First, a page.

Yea, the magistrate’s punitive power is extended all to offences against the first table; whether these offences be against the first commandment, by false prophets teaching lies, errors, and heresies in the name of the Lord, endeavouring to seduce people from the true God—If there arise among you a prophet or a dreamer of dreams——That prophet or that dreamer of dreams shall he put to death, because he hath spoken to turn you away from the Lord your God which brought you out of the land of Egypt, &c., Deut, xiii, 1, to 6. From which place Calvin notably asserts the punitive power of magistrates against false prophets and impostors that would draw God's people to a defection from the true God, shewing that this power also belongs to the Christian magistrate in like cases now under the gospel. 

     Yea in case of such seducement from God, though by nearest allies, severe punishment was to be inflicted upon the seducer, Deut. xiii. 6, to 12. see also ver. 12. to the end of the chapter, how a city is to be punished in the like case. And Mr. Burroughs, in his Irenicum shews that this place of Deut. xiii 6, &c. belongs even to us under the gospel… 

     Or whether these offences be against the second commandment, the magistrate’s punitive power reaches them Deut xvii. 1, to 8. Lev. xvii. 2, to 8. 2 Chron. xvi. 13, 16… Or whether the offences be against the third commandment…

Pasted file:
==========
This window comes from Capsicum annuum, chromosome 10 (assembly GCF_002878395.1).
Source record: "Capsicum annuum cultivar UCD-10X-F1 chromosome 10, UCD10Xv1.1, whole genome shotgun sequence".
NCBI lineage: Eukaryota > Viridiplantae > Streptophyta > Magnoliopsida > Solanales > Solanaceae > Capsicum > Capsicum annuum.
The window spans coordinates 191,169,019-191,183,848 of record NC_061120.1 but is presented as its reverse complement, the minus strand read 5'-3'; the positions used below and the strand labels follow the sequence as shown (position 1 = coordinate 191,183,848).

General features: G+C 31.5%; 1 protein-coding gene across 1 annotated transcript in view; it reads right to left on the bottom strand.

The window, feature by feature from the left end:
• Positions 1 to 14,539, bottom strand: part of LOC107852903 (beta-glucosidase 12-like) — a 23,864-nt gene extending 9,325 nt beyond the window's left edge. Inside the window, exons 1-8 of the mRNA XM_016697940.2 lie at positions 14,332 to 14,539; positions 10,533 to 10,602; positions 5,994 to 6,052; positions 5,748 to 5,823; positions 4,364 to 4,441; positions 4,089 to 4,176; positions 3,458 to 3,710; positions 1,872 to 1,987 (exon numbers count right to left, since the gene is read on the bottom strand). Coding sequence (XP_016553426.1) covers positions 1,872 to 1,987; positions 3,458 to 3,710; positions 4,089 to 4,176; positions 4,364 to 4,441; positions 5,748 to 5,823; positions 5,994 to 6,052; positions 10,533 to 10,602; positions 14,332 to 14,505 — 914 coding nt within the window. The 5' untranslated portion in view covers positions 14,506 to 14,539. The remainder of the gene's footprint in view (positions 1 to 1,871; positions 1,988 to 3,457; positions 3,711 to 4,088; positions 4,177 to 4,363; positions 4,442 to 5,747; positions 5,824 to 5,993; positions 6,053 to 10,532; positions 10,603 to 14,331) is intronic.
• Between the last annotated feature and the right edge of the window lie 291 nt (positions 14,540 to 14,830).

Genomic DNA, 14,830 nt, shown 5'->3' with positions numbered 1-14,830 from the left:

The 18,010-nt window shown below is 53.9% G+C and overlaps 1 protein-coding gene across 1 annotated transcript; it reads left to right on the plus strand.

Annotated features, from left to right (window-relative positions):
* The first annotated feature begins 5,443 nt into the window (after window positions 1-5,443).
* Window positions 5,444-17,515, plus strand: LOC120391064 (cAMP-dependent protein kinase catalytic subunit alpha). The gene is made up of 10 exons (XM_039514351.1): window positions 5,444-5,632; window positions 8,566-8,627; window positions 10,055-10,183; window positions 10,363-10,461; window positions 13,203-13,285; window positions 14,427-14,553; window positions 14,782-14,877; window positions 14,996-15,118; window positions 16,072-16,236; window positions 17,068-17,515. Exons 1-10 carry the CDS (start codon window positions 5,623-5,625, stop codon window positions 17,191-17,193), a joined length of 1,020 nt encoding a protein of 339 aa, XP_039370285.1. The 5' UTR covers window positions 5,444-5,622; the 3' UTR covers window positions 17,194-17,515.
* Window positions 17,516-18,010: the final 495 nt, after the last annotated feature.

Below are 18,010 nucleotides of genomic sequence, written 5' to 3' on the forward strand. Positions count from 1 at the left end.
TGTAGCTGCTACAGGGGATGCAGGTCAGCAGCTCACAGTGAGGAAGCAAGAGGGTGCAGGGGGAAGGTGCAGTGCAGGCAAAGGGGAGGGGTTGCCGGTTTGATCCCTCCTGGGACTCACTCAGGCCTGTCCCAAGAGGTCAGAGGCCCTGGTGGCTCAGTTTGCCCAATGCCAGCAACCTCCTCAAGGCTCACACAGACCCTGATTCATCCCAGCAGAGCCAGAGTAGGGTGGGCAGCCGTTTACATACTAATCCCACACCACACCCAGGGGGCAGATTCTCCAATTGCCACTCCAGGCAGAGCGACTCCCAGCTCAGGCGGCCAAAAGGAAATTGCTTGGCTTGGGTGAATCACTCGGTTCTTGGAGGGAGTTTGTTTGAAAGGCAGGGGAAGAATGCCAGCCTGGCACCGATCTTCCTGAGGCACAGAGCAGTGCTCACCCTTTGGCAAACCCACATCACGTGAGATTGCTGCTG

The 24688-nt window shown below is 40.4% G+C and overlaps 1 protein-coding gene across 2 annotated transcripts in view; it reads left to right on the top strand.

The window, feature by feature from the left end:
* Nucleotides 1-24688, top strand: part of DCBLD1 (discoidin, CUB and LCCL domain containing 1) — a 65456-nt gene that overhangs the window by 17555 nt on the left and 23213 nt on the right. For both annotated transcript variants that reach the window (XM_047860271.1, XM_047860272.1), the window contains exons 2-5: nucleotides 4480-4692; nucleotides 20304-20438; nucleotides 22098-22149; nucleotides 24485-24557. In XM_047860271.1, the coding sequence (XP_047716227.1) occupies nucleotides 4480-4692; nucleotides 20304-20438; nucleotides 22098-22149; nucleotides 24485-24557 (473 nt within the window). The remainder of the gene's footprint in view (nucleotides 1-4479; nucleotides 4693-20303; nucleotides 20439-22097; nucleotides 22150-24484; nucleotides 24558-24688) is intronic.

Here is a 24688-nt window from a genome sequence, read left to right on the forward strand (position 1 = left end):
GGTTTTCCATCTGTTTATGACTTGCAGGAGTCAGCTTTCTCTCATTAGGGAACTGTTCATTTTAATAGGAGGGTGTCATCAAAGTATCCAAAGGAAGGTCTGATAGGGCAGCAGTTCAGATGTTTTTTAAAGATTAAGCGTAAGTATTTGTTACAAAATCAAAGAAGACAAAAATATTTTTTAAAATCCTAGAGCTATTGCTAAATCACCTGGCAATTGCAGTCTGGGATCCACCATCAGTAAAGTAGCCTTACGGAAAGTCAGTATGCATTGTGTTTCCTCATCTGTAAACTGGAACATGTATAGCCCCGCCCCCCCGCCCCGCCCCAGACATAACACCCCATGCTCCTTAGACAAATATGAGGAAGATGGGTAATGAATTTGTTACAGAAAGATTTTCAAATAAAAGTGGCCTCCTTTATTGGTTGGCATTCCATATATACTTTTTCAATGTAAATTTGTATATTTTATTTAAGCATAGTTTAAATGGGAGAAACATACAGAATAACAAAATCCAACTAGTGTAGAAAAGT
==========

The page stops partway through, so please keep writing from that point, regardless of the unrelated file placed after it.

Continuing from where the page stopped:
Besides all this light of nature, and evidence of the Old Testament, for the ruler’s political punitive power for offences against God, there are divers places in the New Testament shewing that a civil punitive power rests still in the civil Magistrate: Witness those general expressions in those texts, Rom. xiii. 3, 4. Rulers are not a terror to good works, but to the evil. If thou dost that which is evil, be afraid, for he beareth not the sword in vain: for he is the minister of God, a revenger to execute wrath upon him that doth evil

     Now (as Mr. Burroughs notes) seeing the Scripture speaks thus generally, except the nature of the thing require, why should we distinguish where the Scripture doth not? so that these expressions may be extended to those sorts of evil doing against the first as well as against the second table…” 

     The Divine Right of Church Government (Paisley: Printed by Neilson and Weir, 1799), 65-67. This edition of Jus Divinum appears to be based on the 1654 edition as used by Hall (op. cit.) in his compilation of the 1646 and 1654 editions. Note: The Hall edition is out of print. Readers are encouraged to download the Neilson and Weir edition from
     [9] Cheynell, 473.
     [10] Coldwell, 29.
     [11] Rutherford, Free Disputation, 311.
     [12] i.e. with the substance intact.
     [13] Thomas Manton, The Complete Works of Thomas Manton, D.D., 22 vols. (London: James Nisbet, 1870-1875), 20:217.
     [14] Cartwright, Second Replie, 97.